Two U.S. states have advanced religious freedom bills this week that would prevent the government from compelling businesses to take actions that would violate their religious beliefs. Critics argue that the legislation approved by Arkansas and Indiana on Tuesday could legalize discrimination against LGBT people under the guise of freedom of religion.

In Arkansas, the state’s Senate judiciary committee approved on Tuesday a bill that would prohibit state and local governments from taking actions that place a burden on an individual’s religious beliefs unless a “compelling governmental interest” was proven, the Associated Press reported. If passed, the bill would strengthen the case of individuals suing the government over infringements of their religious beliefs.

Supporters of the legislation say that the bill is not intended to be anti-gay, arguing that it is a necessary means of protecting religious practice in the state. "It's pro-religion, the ability for someone to carry out their beliefs without the state bugging them about it," said Republican Rep. Bob Ballinger at the hearing. "That's what this is."

Indiana’s bill similarly forbids state and local laws that would “substantially burden” the ability of people and businesses to follow their religious beliefs. The measure passed the state’s senate on Tuesday, with Indiana now poised to be the first state to adopt such a law pending approval by Republican Gov. Mike Pence. The bill’s backers have specifically pointed to its utility in preventing the government from forcing people to provide services for same-sex weddings or other activities they find objectionable because of their religious beliefs.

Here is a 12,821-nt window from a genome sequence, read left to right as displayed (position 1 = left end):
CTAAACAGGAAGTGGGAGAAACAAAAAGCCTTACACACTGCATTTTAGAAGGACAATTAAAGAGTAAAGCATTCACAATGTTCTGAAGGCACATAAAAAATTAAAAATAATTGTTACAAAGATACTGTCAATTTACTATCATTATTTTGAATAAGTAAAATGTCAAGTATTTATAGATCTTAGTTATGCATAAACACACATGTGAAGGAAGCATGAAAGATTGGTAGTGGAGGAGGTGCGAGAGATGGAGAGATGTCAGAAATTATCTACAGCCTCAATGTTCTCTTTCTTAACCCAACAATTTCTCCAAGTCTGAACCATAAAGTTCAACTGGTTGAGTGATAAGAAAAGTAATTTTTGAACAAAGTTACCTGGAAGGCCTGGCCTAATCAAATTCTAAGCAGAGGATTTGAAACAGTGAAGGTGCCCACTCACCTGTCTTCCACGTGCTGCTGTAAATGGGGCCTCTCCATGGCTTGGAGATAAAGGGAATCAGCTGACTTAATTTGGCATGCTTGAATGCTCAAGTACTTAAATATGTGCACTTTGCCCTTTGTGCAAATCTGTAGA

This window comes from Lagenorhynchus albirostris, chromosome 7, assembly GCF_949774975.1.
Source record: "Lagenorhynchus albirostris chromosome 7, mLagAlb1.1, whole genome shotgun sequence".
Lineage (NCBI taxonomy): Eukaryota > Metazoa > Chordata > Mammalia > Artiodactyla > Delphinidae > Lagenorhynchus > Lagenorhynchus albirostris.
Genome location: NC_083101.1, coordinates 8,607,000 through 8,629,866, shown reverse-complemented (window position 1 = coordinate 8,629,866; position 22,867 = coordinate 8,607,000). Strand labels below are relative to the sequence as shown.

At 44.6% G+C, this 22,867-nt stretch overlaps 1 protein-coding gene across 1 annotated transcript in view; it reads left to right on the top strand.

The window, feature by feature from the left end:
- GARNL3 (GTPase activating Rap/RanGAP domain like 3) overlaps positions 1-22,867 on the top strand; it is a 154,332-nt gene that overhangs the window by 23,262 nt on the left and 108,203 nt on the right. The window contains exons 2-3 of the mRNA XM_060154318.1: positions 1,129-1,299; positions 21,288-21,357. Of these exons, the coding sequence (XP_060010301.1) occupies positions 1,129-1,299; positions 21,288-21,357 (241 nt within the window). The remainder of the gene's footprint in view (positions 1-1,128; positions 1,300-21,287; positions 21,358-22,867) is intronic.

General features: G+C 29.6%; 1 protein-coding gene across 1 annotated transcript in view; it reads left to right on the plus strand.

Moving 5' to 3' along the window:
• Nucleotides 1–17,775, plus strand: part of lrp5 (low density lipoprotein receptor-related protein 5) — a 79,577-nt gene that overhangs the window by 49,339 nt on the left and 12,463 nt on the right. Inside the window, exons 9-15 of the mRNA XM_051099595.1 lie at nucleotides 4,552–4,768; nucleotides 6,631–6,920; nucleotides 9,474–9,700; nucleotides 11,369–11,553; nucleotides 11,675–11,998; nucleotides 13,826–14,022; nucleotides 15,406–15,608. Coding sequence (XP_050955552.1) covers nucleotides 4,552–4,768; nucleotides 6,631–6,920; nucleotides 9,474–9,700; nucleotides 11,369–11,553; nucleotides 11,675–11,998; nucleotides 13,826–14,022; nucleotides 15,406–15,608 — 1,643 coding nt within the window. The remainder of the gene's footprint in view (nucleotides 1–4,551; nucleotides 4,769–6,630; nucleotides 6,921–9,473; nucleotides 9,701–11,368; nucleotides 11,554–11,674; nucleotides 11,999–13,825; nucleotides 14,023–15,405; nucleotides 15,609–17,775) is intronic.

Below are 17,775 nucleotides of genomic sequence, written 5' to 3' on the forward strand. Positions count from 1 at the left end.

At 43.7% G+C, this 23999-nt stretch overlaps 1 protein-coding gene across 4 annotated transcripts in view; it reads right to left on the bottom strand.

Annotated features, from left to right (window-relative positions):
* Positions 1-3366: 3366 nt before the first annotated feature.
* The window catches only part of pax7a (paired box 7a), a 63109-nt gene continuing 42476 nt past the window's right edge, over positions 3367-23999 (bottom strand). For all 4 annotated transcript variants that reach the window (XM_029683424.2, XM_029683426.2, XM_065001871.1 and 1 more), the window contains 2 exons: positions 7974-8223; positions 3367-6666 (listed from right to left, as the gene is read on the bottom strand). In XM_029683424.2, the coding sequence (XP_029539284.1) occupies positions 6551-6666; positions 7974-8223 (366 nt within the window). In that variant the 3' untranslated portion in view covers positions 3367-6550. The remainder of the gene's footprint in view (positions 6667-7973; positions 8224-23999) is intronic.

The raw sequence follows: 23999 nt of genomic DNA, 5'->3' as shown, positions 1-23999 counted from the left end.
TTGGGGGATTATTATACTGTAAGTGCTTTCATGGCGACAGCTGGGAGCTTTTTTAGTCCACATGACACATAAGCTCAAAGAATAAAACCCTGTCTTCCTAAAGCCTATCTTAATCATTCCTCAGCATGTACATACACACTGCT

Rallies supporting both sides of the Indiana bill drew hundreds of people to the state’s capital, Indianapolis, this week with clergy members advocating both in support of and against the measure.

A number of states have considered similar measures, including Georgia, Alabama, Mississippi and Arizona, where Republican former Gov. Jan Brewer eventually vetoed the effort after objections by business groups who warned that the bill could harm the state’s economy. Indiana’s Chamber of Commerce has similarly opposed that state’s law over fears that it could lead to companies facing lawsuits from employees claiming violations of their religious beliefs.

Gay rights groups argue that lawmakers are proposing these measures as a way of granting state-sanctioned waivers for discrimination amid a tide of victories for LGBT rights across the country. With the country’s highest court preparing to consider same-sex marriage in April, many evangelical Christians and conservatives have pushed these initiatives in anticipation of the possibility that the Supreme Court will legalize the practice in all 50 states, according to the New York Times. Same-sex couples are currently allowed to marry in 37 states and the District of Columbia.